Because if you could fly, you’d pretty much have to do important things like rescuing people, wouldn’t you? I mean, if you have the power to move things with your mind and you just use it to drink a beer without your hands, you’re kind of a dick.

But if you’re just a regular Joanne who engages in small acts that benefit your community then you’re someone I can really get behind. You’re someone I might call a hero.

The battle for queer rights has very few landmark moments but millions of instances of regular folks doing something small to make our world a better place. For every Stonewall riot there have been a bajillion sparsely attended film screenings that got a couple of people thinking, a kazillion co-workers who changed pronouns without a fuss when asked to do so, and a gabillion librarians who recommended books by lesbian authors to those girls who looked like that just might be what they were looking for. (My numbers may not be entirely accurate but they’re close.)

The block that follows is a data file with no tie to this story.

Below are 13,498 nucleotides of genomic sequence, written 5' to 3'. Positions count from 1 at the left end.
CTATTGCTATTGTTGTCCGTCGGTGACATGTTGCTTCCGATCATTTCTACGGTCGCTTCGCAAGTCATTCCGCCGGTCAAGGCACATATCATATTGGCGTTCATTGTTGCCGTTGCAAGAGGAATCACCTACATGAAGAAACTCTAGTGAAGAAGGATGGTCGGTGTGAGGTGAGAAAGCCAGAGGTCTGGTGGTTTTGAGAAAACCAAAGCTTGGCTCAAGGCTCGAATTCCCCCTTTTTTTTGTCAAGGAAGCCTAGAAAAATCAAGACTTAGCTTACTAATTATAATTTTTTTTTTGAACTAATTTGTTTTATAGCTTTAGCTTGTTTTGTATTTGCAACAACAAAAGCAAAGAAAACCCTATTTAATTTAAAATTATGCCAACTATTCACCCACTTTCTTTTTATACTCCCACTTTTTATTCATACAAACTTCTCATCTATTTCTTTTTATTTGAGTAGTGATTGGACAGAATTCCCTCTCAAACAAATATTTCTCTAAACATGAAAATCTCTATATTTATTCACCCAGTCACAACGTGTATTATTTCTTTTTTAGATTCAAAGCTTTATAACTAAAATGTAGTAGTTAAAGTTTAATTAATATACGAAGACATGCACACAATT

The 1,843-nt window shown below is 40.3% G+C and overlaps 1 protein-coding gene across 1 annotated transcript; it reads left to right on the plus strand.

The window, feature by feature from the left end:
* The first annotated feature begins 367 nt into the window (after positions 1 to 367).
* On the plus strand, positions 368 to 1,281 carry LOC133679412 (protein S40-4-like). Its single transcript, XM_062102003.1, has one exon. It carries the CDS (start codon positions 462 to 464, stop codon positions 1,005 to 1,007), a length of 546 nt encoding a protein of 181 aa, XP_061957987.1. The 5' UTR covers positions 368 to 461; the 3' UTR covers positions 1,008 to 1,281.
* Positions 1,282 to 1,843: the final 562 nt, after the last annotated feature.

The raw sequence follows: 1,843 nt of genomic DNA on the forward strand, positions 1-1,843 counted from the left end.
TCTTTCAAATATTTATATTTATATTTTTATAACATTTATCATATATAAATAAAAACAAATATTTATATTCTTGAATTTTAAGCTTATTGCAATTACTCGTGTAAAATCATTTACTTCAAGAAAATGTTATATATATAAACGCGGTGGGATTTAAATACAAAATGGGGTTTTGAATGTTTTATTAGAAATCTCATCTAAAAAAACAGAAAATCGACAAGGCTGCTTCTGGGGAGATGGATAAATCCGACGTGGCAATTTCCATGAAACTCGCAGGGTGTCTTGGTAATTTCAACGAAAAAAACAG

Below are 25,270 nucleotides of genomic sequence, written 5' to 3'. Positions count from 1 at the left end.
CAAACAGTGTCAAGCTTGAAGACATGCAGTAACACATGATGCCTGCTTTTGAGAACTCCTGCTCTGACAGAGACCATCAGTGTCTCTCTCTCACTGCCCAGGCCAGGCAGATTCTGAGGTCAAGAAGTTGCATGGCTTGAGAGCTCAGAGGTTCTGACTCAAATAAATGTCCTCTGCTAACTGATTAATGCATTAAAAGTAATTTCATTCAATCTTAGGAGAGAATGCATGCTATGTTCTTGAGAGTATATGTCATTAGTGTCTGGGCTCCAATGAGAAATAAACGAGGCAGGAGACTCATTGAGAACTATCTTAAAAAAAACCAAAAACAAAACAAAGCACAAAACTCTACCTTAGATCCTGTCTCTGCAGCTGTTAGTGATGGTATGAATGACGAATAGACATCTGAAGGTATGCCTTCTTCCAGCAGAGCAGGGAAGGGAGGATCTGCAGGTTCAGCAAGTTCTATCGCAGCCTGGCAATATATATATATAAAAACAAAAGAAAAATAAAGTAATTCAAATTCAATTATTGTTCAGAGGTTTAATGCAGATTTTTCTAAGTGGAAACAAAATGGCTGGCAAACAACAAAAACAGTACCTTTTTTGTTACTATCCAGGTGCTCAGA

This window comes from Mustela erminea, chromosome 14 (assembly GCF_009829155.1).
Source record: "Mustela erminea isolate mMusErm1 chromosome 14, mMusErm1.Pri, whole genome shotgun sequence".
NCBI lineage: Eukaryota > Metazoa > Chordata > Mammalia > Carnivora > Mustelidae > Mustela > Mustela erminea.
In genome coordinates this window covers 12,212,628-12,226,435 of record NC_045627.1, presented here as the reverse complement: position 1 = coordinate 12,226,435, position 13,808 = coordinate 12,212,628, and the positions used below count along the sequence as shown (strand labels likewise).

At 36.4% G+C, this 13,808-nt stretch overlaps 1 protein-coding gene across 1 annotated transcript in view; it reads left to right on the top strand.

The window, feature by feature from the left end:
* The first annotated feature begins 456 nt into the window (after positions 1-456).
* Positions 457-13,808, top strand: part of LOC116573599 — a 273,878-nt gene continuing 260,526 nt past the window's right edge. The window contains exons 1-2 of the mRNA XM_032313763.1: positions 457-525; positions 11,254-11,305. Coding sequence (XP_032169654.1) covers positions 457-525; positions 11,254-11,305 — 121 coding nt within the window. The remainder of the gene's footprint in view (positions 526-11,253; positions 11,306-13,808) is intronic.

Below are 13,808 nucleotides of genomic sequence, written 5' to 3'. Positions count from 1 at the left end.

So while the Nobel Prize is important and god knows queers love the Oscars, I think we have something much more relevant in our midst: our own community achievement awards.

The Heroes is our chance to recognize the everyday mortals in our community who have a touch of the supernatural about them. It’s our chance to acknowledge those who could easily do nothing but choose to do something, no matter how insignificant it might seem.

It’s our chance to show that it does matter when people create, support, inspire, represent or fight for our community on whatever level they can. Because it does, doesn’t it? I mean, doesn’t it?

We queers love to bitch. We love to tear each other down, we love to point out how things should be but aren’t and we love, love, love to withhold our support from people and things that don’t suit our fancy.